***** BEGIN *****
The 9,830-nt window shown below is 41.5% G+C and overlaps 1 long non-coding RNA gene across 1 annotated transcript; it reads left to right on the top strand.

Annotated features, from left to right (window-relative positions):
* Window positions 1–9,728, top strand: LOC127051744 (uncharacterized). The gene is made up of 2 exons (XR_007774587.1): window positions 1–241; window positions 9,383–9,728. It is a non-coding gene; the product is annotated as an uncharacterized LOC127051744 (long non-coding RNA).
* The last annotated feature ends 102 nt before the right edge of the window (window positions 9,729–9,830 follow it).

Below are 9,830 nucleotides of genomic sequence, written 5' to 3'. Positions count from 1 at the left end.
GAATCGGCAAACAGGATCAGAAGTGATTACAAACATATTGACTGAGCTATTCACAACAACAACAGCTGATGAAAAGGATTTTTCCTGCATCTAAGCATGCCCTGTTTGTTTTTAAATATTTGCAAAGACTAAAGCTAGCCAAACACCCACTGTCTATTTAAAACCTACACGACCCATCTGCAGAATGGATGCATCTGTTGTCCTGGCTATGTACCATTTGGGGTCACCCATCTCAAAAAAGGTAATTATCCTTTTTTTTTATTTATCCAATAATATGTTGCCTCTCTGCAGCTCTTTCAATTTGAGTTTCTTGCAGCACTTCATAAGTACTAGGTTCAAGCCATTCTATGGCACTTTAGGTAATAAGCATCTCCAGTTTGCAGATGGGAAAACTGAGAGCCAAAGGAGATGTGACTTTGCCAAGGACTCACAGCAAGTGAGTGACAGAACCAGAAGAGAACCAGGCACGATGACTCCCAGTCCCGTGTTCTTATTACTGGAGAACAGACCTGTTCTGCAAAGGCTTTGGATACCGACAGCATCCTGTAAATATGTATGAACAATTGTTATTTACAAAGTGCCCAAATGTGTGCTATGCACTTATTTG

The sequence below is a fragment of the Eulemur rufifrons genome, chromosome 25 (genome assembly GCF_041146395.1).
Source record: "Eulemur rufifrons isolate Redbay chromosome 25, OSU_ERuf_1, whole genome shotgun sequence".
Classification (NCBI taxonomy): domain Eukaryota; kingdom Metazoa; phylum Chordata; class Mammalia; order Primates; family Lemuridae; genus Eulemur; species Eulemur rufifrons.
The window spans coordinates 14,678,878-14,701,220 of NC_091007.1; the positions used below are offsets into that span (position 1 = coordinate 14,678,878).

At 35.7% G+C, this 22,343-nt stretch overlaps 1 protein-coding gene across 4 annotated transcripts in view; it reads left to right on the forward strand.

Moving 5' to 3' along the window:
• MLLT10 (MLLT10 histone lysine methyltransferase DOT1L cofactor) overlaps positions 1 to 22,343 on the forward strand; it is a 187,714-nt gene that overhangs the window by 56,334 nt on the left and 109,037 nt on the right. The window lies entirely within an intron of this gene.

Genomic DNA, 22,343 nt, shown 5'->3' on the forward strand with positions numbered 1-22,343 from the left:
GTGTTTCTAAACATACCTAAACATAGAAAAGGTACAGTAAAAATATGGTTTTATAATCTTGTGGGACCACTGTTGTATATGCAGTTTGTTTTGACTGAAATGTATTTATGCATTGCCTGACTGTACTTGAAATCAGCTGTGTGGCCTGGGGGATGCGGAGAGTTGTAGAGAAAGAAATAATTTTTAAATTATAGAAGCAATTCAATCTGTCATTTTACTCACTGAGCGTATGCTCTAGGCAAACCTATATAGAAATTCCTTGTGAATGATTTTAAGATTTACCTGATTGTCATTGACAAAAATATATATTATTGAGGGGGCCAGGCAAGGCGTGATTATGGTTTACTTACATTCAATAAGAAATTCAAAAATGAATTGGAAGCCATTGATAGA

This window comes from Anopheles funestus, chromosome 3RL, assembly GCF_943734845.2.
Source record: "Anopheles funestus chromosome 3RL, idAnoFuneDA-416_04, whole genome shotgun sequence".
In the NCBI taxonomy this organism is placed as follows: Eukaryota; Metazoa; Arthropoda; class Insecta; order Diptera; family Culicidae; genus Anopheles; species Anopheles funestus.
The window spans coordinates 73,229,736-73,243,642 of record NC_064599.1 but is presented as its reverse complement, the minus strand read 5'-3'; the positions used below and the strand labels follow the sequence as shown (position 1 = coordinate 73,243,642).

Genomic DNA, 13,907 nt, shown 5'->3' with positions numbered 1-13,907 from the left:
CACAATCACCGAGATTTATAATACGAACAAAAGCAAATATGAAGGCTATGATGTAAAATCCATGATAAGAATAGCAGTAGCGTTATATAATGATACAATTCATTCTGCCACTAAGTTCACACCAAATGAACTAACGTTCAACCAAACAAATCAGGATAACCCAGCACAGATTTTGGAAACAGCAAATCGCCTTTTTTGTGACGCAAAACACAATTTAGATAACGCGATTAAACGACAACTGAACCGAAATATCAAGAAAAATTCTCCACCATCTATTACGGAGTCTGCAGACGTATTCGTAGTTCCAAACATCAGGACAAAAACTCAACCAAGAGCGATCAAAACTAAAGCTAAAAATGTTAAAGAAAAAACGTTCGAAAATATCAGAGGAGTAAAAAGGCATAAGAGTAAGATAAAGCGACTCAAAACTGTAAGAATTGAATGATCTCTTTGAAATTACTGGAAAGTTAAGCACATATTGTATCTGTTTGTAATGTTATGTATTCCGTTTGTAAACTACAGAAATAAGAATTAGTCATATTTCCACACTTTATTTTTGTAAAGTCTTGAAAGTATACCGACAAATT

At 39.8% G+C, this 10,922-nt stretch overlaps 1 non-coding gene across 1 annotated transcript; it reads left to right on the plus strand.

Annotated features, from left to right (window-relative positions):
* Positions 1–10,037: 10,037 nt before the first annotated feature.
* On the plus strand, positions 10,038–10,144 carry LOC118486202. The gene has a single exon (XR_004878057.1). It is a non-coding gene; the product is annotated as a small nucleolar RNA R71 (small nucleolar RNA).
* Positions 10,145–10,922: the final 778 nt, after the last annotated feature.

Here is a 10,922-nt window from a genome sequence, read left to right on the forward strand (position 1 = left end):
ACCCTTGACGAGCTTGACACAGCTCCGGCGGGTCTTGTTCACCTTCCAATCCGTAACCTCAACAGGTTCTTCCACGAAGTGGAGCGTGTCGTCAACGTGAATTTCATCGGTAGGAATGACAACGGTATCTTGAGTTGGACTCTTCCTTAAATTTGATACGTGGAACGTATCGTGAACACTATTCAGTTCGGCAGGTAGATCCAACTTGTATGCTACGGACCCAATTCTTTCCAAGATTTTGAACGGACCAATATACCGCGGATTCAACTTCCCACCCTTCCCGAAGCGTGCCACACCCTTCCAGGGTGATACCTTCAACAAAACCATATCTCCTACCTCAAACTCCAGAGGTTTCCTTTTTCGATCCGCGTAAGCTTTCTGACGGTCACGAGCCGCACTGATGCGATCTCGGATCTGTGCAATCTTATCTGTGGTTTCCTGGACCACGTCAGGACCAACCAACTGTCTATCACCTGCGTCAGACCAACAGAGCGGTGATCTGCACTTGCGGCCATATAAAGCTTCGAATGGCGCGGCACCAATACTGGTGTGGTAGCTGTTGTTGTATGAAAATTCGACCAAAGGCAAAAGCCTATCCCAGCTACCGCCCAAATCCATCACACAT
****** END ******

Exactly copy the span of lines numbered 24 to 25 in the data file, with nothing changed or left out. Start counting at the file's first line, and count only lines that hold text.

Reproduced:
* Positions 1–10,037: 10,037 nt before the first annotated feature.
* On the plus strand, positions 10,038–10,144 carry LOC118486202. The gene has a single exon (XR_004878057.1). It is a non-coding gene; the product is annotated as a small nucleolar RNA R71 (small nucleolar RNA).